As an artist I was enthralled with the imagery "As an artist, I was enthralled with the rich imagery Chassidut employs to explain spiritual worlds and concepts. To grasp and integrate intellectual concepts, it often helps to be able to visualize them. I strove to develop a method using guided imagery to help people connect these ideas deeply to their minds and emotions. In my meditation and painting workshop, I take people on a spiritual journey through guided visualizations that combine intellectual concepts, visual images and emotional response."

When the women are comfortably seated, Neria opens with a synopsis of the spiritual concepts to be explored that evening. Dimming the lights, the women embark on an inner journey as Neria leads them in a guided meditation. Then they open their eyes, take their brush in hand, and express an image they experienced.

An amazing variety of imagery, colors and styles emerge. Volunteers come up to share and explain their paintings. In a most captivating way, Neria points out symbolic meanings of color, placement and the imagery the woman used—with uncanny perception and ease.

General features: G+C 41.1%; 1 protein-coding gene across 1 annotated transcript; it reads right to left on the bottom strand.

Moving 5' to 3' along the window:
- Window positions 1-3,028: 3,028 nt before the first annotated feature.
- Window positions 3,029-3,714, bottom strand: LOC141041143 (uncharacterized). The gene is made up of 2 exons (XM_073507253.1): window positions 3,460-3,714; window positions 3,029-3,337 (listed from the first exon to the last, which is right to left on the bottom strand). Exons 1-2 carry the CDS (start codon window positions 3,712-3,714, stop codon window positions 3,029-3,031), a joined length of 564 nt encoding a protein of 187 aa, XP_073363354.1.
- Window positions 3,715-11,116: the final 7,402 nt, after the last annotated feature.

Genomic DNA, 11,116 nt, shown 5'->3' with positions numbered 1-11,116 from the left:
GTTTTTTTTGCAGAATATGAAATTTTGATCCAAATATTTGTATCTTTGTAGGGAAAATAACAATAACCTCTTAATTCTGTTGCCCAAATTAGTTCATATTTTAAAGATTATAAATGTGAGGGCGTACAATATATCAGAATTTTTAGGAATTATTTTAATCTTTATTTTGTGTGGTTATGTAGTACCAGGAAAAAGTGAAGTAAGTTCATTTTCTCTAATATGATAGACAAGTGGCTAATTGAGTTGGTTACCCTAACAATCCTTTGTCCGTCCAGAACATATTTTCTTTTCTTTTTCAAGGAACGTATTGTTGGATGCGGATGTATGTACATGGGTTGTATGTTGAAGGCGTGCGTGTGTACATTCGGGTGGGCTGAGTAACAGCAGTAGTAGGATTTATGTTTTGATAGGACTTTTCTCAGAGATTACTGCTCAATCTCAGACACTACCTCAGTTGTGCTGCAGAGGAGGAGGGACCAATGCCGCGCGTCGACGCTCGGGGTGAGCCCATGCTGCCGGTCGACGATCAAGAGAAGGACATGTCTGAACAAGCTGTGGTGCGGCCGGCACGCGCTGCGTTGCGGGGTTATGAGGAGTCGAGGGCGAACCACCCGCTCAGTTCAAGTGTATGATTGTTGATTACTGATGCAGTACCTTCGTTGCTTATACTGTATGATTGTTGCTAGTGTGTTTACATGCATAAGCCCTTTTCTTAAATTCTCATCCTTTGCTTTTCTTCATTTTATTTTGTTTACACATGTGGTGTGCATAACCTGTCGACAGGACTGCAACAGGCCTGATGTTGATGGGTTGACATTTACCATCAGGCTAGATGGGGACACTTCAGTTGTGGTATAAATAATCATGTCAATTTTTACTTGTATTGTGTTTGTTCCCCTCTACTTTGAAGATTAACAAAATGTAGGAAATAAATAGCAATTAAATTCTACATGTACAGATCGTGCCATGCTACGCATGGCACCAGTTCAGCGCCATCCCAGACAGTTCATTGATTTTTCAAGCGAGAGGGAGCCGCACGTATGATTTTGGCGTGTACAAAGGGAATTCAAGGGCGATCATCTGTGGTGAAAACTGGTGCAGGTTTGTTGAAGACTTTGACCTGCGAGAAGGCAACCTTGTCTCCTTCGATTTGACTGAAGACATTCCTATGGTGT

How does Neria hone in on personal and inner meanings of the paintings of strangers? She applies insights gleaned from her study of Chassidut. "As I learn, I find myself developing an image bank of the Kabalistic meaning of colors and images. I am able to uncover the psycho-spiritual truths in the women's paintings, not because I am so wise, but because it is all based on Torah.

They intuitively evoke deep truths in their work"If I made up the meditation based on my personality and own ideas, it would resonate with perhaps twenty-percent of the people, those who had backgrounds or character makeup similar to me. I find it amazing how the women intuitively evoke deep mystical truths in their work. The imagery from the Torah resonates with them, from deep in their unconscious, where all souls are connected."